But now I am speaking of Vienna, I am sure you expect I should say something of the convents: they are of all sorts and sizes; but I am best pleased with that of St. Lawrence, where the ease and neatness they seem to live with, appears to be much more edifying than those stricter orders, where perpetual penance and nastiness must breed discontent and wretchedness. The nuns are all of quality. I think there are to the number of fifty. They have each of them a little cell perfectly clean, the walls of which are covered with pictures more or less fine, according to their quality. A long stone gallery runs by all of them, furnished with the pictures of exemplary sisters; the chapel is extremely neat, and richly adorned. Nothing can be more becoming than the dress of these nuns. It is a white robe, the sleeves of which are turned up with fine white calico, and their headdress the same, excepting a small veil of black crape that falls behind. They have a lower sort of serving nuns that wait on them as their chamber-maids. They receive all visits of women, and play at ombre in their chambers with permission of their abbess, which is very easy to be obtained. I never saw an old woman so good-natured; she is near fourscore, and yet shows very little signs of decay, being still lively and cheerful. She caressed me as if I had been her daughter, giving me some pretty things of her own work, and sweetmeats in abundance. The grate is not of the most rigid; it is not very hard to put a head through. The young Count of Salamis came to the grate, while I was there, and the abbess gave him her hand to kiss. But I was surprised to find here the only beautiful young woman I have seen at Vienna, and, not only beautiful, but genteel, witty, and agreeable, of a great family, and who had been the admiration of the town. I could not forbear showing my surprise at seeing a nún like her. She made me a thousand obliging compliments, and desired me to come often. "It would be an infinite pleasure to me," said she, sighing, "but I avoid, with the greatest care, seeing any of my former acquaintances; and, whenever they come to our convent, I lock myself in my cell.” I observed tears come into her eyes, which touched me extremely, and I began to talk to her in that strain of tender pity she inspired me with.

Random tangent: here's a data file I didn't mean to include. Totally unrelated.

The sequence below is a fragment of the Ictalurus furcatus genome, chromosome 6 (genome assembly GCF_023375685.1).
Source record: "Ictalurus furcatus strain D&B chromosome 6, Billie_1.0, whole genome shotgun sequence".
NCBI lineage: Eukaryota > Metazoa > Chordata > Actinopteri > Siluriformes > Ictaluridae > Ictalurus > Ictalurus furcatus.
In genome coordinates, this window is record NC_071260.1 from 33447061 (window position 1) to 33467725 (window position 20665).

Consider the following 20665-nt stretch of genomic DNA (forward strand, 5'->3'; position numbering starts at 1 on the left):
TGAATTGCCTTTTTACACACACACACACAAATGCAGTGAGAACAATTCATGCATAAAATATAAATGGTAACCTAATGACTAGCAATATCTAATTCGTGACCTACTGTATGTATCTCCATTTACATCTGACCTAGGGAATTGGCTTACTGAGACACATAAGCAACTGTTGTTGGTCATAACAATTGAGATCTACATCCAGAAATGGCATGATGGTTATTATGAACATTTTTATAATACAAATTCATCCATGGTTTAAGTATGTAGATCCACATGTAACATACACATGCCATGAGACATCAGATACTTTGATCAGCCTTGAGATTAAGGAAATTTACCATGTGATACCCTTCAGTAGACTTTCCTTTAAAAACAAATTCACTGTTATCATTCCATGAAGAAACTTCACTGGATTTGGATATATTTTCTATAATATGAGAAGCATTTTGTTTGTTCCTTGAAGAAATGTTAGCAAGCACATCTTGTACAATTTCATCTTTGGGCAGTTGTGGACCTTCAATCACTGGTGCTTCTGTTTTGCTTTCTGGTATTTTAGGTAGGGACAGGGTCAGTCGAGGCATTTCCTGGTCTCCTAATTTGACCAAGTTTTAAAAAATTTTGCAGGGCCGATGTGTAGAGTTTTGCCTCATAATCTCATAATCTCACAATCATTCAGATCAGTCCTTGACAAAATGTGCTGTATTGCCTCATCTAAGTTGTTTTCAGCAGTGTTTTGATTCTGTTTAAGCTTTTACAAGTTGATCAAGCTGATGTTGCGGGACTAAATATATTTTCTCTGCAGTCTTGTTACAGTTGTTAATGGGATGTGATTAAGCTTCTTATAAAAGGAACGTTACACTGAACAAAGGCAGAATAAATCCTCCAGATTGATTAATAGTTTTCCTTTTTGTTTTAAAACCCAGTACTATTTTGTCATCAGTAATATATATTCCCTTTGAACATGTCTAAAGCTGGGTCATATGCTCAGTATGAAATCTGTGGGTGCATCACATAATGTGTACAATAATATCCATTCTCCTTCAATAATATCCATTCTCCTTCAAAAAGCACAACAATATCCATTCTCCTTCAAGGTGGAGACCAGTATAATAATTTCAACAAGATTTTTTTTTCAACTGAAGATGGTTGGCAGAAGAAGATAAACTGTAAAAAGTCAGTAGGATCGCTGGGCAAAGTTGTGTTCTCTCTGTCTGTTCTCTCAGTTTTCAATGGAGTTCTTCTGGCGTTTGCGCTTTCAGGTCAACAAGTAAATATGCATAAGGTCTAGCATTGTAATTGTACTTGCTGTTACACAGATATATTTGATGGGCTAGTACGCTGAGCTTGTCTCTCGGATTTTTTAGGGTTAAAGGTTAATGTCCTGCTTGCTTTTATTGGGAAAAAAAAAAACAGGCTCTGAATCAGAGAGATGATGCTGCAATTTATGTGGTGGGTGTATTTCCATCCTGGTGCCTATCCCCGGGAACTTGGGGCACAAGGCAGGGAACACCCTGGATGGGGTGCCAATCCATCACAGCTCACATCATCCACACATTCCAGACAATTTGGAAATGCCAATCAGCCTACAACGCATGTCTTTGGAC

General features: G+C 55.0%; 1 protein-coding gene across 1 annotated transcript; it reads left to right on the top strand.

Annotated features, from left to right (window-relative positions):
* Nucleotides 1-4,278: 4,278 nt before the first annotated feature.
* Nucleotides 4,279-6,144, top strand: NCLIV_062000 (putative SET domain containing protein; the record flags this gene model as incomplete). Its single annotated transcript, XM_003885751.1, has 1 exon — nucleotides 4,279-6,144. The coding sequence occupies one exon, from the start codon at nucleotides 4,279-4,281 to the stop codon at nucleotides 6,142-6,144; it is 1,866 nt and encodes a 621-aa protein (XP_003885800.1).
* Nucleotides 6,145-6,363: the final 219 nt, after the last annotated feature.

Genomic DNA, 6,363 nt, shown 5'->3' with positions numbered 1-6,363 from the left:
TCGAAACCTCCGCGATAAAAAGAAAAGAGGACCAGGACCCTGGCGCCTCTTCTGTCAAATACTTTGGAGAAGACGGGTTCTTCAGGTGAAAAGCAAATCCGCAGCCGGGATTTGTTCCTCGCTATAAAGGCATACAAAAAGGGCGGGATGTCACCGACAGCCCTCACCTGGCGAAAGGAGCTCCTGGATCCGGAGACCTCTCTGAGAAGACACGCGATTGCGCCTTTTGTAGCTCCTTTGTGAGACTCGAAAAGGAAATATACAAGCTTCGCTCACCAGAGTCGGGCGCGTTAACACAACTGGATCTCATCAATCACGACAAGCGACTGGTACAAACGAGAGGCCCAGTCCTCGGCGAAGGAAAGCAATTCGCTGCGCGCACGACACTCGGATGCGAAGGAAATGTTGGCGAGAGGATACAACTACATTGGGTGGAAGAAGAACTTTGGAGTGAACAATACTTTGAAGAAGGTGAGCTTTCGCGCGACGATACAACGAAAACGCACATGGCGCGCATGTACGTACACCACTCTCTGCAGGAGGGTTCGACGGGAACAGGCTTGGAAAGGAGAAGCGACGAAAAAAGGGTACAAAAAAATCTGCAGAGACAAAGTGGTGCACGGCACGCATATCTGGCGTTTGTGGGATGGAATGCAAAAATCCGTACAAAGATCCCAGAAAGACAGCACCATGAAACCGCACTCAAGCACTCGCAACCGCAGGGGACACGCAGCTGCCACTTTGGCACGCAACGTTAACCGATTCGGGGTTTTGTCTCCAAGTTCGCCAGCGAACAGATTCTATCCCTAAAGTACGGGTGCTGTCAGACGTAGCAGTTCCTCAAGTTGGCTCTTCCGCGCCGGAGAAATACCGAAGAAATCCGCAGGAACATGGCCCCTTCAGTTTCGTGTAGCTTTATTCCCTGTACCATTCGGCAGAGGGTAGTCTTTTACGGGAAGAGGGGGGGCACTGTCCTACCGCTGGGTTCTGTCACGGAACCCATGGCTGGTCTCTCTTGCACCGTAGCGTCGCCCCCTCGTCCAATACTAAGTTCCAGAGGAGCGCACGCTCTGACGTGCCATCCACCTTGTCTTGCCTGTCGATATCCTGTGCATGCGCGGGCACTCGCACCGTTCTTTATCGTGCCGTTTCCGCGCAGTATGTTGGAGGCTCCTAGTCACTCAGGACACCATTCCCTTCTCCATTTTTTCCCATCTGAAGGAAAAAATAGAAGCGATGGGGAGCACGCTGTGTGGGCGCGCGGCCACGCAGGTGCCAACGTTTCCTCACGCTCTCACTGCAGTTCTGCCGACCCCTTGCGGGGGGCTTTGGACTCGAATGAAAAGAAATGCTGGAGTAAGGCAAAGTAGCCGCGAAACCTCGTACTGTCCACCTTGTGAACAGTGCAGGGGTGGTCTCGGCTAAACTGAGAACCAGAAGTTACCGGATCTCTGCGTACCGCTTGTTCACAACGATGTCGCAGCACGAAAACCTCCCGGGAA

193. DANIEL DEFOE. 1661-1731. (Manual, p. 306.)


Much about the same time I walked out into the fields towards Bow, for I had a great mind to see how things were managed in the river, and among the ships; and as I had some concern in shipping, I had a notion that it had been one of the best ways of securing one's self from the infection, to have retired into a ship; and musing how to satisfy my curiosity in that point, I turned away over the fields, from Bow to Bromley, and down to Blackwall, to the stairs that are there for landing or taking water.